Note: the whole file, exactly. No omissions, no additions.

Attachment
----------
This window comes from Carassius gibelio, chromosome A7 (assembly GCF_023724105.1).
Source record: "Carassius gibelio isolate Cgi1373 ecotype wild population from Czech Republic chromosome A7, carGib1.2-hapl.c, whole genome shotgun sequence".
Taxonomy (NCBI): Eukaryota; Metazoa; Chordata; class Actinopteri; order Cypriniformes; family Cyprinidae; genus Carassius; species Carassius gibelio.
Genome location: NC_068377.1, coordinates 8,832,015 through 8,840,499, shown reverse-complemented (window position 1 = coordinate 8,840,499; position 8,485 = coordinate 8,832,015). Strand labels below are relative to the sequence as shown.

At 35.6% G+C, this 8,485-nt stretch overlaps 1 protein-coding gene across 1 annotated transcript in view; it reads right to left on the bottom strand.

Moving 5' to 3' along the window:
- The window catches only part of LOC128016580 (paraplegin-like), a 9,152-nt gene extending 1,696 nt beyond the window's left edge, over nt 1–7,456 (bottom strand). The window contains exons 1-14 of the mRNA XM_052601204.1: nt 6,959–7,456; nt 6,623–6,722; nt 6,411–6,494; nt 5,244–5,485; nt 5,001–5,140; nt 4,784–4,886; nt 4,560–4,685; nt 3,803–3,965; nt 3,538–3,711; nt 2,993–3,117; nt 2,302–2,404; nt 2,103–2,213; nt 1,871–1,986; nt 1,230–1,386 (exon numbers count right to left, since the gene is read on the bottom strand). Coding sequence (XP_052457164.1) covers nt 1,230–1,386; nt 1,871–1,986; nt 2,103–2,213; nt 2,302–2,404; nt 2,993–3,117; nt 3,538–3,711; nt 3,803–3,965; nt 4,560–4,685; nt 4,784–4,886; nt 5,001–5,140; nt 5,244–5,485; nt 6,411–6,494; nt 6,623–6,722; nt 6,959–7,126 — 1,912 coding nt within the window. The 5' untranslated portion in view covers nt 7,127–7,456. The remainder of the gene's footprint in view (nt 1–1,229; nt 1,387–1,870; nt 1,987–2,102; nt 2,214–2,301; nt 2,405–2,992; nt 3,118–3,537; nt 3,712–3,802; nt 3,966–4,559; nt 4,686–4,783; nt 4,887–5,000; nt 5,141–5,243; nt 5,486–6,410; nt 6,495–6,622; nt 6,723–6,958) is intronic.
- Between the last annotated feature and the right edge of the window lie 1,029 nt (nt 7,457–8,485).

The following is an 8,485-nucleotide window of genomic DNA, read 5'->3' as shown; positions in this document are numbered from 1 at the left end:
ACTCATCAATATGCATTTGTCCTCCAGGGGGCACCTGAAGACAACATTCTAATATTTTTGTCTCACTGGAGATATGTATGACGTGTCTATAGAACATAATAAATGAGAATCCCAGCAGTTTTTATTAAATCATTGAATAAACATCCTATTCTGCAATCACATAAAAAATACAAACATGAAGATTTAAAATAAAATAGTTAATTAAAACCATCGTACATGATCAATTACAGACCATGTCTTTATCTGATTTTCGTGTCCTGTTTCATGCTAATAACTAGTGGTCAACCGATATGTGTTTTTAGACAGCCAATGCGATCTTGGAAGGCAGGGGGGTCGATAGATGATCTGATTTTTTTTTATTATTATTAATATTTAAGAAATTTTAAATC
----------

This window comes from Carassius gibelio, chromosome A7 (assembly GCF_023724105.1).
Source record: "Carassius gibelio isolate Cgi1373 ecotype wild population from Czech Republic chromosome A7, carGib1.2-hapl.c, whole genome shotgun sequence".
Taxonomy (NCBI): Eukaryota; Metazoa; Chordata; class Actinopteri; order Cypriniformes; family Cyprinidae; genus Carassius; species Carassius gibelio.
Genome location: NC_068377.1, coordinates 8,832,015 through 8,840,499, shown reverse-complemented (window position 1 = coordinate 8,840,499; position 8,485 = coordinate 8,832,015). Strand labels below are relative to the sequence as shown.

At 35.6% G+C, this 8,485-nt stretch overlaps 1 protein-coding gene across 1 annotated transcript in view; it reads right to left on the bottom strand.

Moving 5' to 3' along the window:
- The window catches only part of LOC128016580 (paraplegin-like), a 9,152-nt gene extending 1,696 nt beyond the window's left edge, over nt 1–7,456 (bottom strand). The window contains exons 1-14 of the mRNA XM_052601204.1: nt 6,959–7,456; nt 6,623–6,722; nt 6,411–6,494; nt 5,244–5,485; nt 5,001–5,140; nt 4,784–4,886; nt 4,560–4,685; nt 3,803–3,965; nt 3,538–3,711; nt 2,993–3,117; nt 2,302–2,404; nt 2,103–2,213; nt 1,871–1,986; nt 1,230–1,386 (exon numbers count right to left, since the gene is read on the bottom strand). Coding sequence (XP_052457164.1) covers nt 1,230–1,386; nt 1,871–1,986; nt 2,103–2,213; nt 2,302–2,404; nt 2,993–3,117; nt 3,538–3,711; nt 3,803–3,965; nt 4,560–4,685; nt 4,784–4,886; nt 5,001–5,140; nt 5,244–5,485; nt 6,411–6,494; nt 6,623–6,722; nt 6,959–7,126 — 1,912 coding nt within the window. The 5' untranslated portion in view covers nt 7,127–7,456. The remainder of the gene's footprint in view (nt 1–1,229; nt 1,387–1,870; nt 1,987–2,102; nt 2,214–2,301; nt 2,405–2,992; nt 3,118–3,537; nt 3,712–3,802; nt 3,966–4,559; nt 4,686–4,783; nt 4,887–5,000; nt 5,141–5,243; nt 5,486–6,410; nt 6,495–6,622; nt 6,723–6,958) is intronic.
- Between the last annotated feature and the right edge of the window lie 1,029 nt (nt 7,457–8,485).

The following is an 8,485-nucleotide window of genomic DNA, read 5'->3' as shown; positions in this document are numbered from 1 at the left end:
ACTCATCAATATGCATTTGTCCTCCAGGGGGCACCTGAAGACAACATTCTAATATTTTTGTCTCACTGGAGATATGTATGACGTGTCTATAGAACATAATAAATGAGAATCCCAGCAGTTTTTATTAAATCATTGAATAAACATCCTATTCTGCAATCACATAAAAAATACAAACATGAAGATTTAAAATAAAATAGTTAATTAAAACCATCGTACATGATCAATTACAGACCATGTCTTTATCTGATTTTCGTGTCCTGTTTCATGCTAATAACTAGTGGTCAACCGATATGTGTTTTTAGACAGCCAATGCGATCTTGGAAGGCAGGGGGGTCGATAGATGATCTGATTTTTTTTTATTATTATTAATATTTAAGAAATTTTAAATC